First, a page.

An up close and personal tour of Bowen’s North Queensland Export Terminal (NQXT) is helping local high school students solve supply-chain challenges in a classroom setting.
More than two dozen Grade 7 students from Bowen State High School went behind the scenes of NQXT to see firsthand how the multi-user facility helps nine different companies export metallurgical and thermal coal from 13 mines in the Bowen and Galilee basins to international markets.
The students, guided by Abbot Point Operations (APO) which manages operations at NQXT, used the inner workings of the coal export terminal to understand real world application and function of complex logistics systems – before enjoying a free ‘shower’ courtesy of the firefighting system on one of the Engage Marine tugboats that brings ships safely to and from the Terminal.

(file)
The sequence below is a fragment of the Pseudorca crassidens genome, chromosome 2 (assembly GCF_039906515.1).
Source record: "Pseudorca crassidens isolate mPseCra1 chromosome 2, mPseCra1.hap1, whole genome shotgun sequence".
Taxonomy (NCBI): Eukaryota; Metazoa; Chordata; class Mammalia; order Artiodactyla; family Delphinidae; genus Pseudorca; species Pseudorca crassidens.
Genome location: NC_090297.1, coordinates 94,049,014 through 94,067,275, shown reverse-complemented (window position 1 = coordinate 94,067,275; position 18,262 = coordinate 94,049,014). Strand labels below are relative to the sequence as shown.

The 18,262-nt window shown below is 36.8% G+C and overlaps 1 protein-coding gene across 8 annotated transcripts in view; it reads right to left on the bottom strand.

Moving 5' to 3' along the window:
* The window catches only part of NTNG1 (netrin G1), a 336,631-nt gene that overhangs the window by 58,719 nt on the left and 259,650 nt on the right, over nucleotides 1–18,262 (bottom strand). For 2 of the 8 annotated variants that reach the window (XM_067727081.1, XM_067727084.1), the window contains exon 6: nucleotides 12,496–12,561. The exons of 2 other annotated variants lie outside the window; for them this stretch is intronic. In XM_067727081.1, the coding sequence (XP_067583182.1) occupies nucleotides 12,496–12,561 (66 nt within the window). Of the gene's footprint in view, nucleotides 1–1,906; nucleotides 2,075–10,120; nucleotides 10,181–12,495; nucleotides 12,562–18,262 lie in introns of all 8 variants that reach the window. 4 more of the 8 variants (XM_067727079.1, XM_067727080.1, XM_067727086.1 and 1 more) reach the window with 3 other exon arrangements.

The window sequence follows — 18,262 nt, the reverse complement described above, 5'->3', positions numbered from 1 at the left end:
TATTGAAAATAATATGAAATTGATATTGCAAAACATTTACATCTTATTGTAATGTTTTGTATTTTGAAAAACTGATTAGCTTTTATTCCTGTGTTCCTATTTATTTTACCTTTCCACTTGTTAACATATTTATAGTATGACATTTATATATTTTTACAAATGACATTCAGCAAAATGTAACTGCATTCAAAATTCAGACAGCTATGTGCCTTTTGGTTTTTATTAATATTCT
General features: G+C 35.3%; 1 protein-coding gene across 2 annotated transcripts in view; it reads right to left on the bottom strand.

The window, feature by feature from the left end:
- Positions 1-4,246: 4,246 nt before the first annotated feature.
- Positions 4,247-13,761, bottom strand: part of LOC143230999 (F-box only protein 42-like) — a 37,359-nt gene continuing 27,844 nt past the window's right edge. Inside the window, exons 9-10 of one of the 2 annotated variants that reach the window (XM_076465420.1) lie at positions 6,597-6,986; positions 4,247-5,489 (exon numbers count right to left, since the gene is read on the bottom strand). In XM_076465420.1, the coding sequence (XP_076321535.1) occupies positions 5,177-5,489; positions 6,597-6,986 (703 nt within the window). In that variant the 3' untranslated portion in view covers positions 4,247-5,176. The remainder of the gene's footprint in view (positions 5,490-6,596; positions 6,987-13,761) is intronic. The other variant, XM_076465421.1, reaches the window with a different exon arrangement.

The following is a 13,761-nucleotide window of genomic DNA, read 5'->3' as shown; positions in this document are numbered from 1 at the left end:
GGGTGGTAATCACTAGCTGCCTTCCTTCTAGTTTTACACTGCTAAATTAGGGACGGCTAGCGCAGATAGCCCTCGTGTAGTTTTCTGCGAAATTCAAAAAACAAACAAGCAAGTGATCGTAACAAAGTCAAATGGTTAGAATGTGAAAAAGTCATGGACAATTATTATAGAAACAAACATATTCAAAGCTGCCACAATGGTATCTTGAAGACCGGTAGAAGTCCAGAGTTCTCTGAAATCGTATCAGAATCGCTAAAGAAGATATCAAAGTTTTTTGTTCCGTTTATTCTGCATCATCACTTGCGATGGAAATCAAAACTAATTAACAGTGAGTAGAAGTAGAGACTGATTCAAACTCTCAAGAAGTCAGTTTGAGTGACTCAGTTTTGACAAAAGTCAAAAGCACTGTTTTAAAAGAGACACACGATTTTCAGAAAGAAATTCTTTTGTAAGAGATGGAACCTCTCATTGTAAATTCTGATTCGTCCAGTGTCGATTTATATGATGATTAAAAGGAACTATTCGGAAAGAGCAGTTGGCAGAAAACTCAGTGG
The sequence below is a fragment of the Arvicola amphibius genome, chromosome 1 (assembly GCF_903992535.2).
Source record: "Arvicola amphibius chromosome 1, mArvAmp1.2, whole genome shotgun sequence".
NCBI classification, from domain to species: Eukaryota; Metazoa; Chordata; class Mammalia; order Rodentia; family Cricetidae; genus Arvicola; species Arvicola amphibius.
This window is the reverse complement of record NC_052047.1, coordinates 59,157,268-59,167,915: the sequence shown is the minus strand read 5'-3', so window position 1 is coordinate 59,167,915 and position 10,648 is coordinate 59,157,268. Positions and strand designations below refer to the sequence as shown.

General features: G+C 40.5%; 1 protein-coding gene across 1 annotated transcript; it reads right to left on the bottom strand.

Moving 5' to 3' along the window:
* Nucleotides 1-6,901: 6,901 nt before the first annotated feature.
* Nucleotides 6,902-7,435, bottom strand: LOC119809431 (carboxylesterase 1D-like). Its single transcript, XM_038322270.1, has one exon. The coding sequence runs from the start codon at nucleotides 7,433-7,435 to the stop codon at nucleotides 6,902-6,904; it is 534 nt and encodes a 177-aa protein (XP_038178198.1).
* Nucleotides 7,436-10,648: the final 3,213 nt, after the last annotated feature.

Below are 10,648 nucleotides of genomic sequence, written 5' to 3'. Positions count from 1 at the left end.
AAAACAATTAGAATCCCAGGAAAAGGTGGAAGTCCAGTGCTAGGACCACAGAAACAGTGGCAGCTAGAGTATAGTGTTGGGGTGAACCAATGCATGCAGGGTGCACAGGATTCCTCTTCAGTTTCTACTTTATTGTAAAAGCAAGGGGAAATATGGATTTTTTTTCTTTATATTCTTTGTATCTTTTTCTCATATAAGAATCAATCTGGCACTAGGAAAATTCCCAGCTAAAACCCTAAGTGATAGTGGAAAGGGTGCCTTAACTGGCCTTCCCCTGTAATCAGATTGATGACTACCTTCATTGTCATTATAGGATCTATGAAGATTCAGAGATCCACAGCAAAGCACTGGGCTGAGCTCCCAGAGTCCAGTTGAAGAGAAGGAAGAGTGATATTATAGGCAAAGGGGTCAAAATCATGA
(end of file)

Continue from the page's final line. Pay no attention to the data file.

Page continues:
Afterwards the students applied these learnings at a workshop delivered by the Queensland Minerals and Energy Academy, the education arm of the Queensland Resources Council.
APO General Manager Allan Brown said the team was delighted to show the students how the intricacies of running a coal export terminal could be represented mathematically.
“Port environments offer a range of exciting roles, and our people have skills across the disciplines needed to unload trains and load ships, maintain our equipment, keep those working in our business safe, and care for our beautiful natural environment that surrounds the Terminal and the nearby wetlands,” Mr Brown said.
“We invest heavily in providing employment pathways for local people so it’s wonderful to be able to show the next generation real-world application of Science, Technology, Engineering and Mathematics (STEM) subjects and encourage them to pursue a career in that field.”
Bowen State High School Acting Principal Stephen Baskerville said the perspective of professionals working in the industry benefited the students when they considered their education pathway.
“Students are always fascinated to see how STEM fundamentals are applied in an industry that operates continuously in their own backyard but is also an essential component of a global logistics network,” Mr Baskerville said.